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Ploughing an Impressive Furrow
by Pete Small
Andrew Mitchell of Haughs of Ballinshoe near Forfar has just taken delivery of the tractor and plough and Runner Up trophy for the Conventional Class at the World Ploughing Championships in April.
This is not the first time the 21 year old has been on the winners podium at this event. He was runner up in Lithuania in 2007, and a year earlier, at his first attempt in the Republic of Ireland, he was crowned World Champion at just 17 – the youngest ever winner.
Winning at the first try is not unusual for Mitchell, as he took the Overall Champion title at his inaugural match at Alyth in 2002 at the tender age of 13. Ploughing experience was honed the previous winter when he started on his journey to ploughing success.
Prize winning ploughing is in his blood, as his father – also Andrew – is a champion ploughman with two World Reversible titles under his belt. He has been runner up twice and taken the European Reversible and Five Nations titles twice each.
His father's exploits have no doubt inspired young Andrew and the pair go into great detail on ploughing matters spending many hours in their workshop doing modifications and maintenance on their tractors and ploughs. It is not only his father that encourages Andrew, but mother Joyce is also on hand as support for both men if any thing is needed to be sorted out or organised when they are on their rigs.
Both use Ford New Holland tractors that are equipped with four wheel drive and extra spool valve capacity for the myriad of controls needed to adjust a match plough.
Young Andrew's tractor, a 1995 Ford 5030, has a power adjusted land wheel fitted to allow for quick wheel width changes when closing out a finish. There is also a large steel box on the front end that carries spares and acts as extra ballast for front wheel grip. At the rear of the cab is a large bank of spool valve controls for the many adjustments needed to produce a top job.
Both father and son also use light green Dowdswell ploughs, that are certainly not standard. Indeed young Andrew's plough was once the reversible his father won the 1994 title with. It has now been converted to a conventional plough with extra wheels to carry the weight and give an even wheel track over the soil.
All this engineering is second nature to Andrew, who is Service Manager for Agricar at Laurencekirk after serving his apprenticeship with the spanners. His father is also involved in agriculture and their busy work commitments make taking part in matches very difficult. To such an extent young Andrew only competes in around four local matches a year in Angus and the Mearns.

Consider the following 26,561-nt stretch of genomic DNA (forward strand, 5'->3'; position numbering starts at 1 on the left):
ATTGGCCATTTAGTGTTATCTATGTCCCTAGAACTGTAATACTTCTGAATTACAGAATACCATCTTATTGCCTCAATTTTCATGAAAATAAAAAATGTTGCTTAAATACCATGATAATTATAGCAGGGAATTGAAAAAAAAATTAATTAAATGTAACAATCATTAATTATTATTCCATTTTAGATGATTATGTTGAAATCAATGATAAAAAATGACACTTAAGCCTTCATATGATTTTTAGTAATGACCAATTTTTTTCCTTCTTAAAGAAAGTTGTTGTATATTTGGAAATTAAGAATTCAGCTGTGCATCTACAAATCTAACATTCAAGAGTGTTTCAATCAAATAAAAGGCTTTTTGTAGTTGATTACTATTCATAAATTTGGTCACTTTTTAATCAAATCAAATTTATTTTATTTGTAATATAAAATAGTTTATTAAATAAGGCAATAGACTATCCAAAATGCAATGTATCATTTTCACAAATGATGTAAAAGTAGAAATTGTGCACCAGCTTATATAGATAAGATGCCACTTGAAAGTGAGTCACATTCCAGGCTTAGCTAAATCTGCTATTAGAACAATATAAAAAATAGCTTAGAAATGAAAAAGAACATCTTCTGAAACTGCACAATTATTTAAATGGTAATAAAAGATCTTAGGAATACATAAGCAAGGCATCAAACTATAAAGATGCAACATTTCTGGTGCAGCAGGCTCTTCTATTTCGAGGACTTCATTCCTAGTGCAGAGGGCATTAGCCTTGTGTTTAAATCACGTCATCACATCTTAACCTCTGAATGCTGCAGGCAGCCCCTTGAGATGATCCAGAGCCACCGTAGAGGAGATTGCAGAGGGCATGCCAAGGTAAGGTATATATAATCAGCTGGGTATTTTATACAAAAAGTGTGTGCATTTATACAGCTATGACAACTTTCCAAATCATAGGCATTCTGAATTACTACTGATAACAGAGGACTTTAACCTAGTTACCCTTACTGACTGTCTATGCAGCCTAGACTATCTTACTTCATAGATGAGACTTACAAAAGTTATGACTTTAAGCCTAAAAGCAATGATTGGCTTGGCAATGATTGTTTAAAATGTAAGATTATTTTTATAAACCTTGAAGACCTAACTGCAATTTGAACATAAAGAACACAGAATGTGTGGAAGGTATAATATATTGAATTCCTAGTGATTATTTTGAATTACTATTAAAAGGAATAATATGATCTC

The most important match for the Mitchells is the Scottish Ploughing Championships, where they compete in the Saturday classes, hoping to qualify for the Sunday Plough Offs.
The winners of the conventional and reversible Plough Off get the chance to represent Scotland at the World Championships. To qualify for this years match in New Zealand Andrew won his fifth Scottish title at Brechin last October.
Conditions meant there was no reversible Plough Off and Saturday's results were used to decide who would be Scotland's reversible representative. Andy Greenhill from Perth had the honour with his Ford Overum pairing.
Back in January the two tractors and ploughs were loaded into a container at Ballinshoe for the long sea journey to the Antipodes. This was the first time that the Scottish team had sent the tractors with ploughs to the other side of the world, because the time restraint meant that practise and set up of local borrowed tractors would be limited.
This level of ploughing doesn't come cheap and both competitors were grateful for the sponsorship they received, which in Andrews case came from; Agricar, New Holland, Guild Homes, Good Year, Carnegie Fuels, Dowdswell, Angus Show, Grampian Super Match, Finavon Hotel, Superfine, Ritchie's of Forfar and Dave Carnegie. Both men also received funding from the Royal Highland and Agricultural Society of Scotland.
New Zealand proved to be a very memorable experience for Andrew. Despite absolutely bone dry conditions on what was some of the best and most even soil on a World site, he was runner up on both Grass and Stubble. He was beaten by Overall Champion Bruce Redmond, who had local advantage farming next door to the site on the Canterbury Plains.
The Icelandic ash cloud meant that flights home were disrupted and an extra few days were spent touring the country – an aspect that Andrew enjoys in his ploughing travels, meeting new people and seeing other cultures.
In the future Andrew indicated he may try another discipline at ploughing but the immediate future will see both Mitchell's enter for the Scottish Championships at Upper Nisbet near Jedburgh on October 23rd and 24th, where Scotland will also host the European Vintage and the Five Nations Championships. Both will be trying their best to beat the stiff competition that enters the Scottish to get the chance to plough in Sweden in 2011.